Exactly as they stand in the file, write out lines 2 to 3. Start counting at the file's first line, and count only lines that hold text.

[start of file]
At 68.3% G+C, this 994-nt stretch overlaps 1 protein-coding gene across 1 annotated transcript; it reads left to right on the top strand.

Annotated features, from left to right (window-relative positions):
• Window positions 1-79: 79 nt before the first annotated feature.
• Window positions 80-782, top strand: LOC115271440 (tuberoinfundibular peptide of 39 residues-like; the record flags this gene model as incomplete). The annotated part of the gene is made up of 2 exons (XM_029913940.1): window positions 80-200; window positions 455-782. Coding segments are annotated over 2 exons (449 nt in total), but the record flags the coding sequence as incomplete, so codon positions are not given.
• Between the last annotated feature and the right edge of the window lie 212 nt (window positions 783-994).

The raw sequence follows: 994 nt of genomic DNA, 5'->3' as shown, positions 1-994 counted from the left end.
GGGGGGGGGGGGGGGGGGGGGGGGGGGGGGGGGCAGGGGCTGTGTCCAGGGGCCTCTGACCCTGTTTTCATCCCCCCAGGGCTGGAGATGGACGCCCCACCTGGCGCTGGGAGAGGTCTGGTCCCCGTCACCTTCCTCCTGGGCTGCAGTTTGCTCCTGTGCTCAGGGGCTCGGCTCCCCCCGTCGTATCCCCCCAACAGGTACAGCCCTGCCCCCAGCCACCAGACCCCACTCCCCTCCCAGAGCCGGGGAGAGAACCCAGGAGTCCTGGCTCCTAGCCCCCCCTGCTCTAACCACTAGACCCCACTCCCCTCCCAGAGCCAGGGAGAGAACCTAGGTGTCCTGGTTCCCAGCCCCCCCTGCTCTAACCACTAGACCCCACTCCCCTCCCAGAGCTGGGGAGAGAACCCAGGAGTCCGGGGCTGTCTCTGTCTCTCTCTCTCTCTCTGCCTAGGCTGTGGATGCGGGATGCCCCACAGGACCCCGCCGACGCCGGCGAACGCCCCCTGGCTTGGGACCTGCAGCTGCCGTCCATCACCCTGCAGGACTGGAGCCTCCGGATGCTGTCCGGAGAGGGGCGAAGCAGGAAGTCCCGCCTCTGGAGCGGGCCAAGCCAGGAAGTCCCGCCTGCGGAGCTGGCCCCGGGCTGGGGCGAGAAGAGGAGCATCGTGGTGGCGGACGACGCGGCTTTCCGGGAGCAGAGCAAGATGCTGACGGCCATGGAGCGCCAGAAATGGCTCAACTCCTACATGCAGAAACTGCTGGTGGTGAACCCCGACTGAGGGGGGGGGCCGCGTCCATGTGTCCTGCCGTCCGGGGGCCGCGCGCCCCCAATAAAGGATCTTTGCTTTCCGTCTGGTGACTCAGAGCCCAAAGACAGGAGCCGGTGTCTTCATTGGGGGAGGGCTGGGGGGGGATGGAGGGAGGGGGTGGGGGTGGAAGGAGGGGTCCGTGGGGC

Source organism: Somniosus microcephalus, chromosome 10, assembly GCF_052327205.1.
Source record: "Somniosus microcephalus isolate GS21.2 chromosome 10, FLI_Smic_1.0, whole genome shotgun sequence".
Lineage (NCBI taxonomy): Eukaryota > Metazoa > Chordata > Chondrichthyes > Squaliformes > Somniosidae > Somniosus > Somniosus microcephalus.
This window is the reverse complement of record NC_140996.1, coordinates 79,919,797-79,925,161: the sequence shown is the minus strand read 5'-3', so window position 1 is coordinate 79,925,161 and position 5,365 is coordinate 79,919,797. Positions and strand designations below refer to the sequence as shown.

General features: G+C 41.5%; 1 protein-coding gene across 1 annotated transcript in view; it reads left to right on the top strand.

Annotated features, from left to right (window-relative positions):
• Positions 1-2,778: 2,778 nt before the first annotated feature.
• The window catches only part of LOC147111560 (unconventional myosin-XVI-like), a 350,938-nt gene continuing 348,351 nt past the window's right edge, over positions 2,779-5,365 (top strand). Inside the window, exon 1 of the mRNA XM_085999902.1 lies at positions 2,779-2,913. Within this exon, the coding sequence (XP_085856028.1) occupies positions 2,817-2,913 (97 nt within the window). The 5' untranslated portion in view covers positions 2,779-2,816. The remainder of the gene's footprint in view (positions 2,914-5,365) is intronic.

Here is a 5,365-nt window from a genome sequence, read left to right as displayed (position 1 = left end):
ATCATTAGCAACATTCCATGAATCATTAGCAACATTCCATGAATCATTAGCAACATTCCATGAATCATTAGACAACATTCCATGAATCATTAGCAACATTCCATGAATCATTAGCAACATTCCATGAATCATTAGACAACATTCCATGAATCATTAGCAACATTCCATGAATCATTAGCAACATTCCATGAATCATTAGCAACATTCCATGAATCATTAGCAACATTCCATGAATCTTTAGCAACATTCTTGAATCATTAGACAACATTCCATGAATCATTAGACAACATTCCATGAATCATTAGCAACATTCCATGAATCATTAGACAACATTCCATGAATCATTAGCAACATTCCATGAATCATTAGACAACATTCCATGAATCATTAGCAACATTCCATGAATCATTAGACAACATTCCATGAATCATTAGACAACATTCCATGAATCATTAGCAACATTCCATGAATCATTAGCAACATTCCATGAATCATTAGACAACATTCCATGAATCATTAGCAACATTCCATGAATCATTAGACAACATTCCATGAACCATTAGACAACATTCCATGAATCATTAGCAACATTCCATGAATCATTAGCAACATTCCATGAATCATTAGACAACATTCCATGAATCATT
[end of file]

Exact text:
Annotated features, from left to right (window-relative positions):
• Window positions 1-79: 79 nt before the first annotated feature.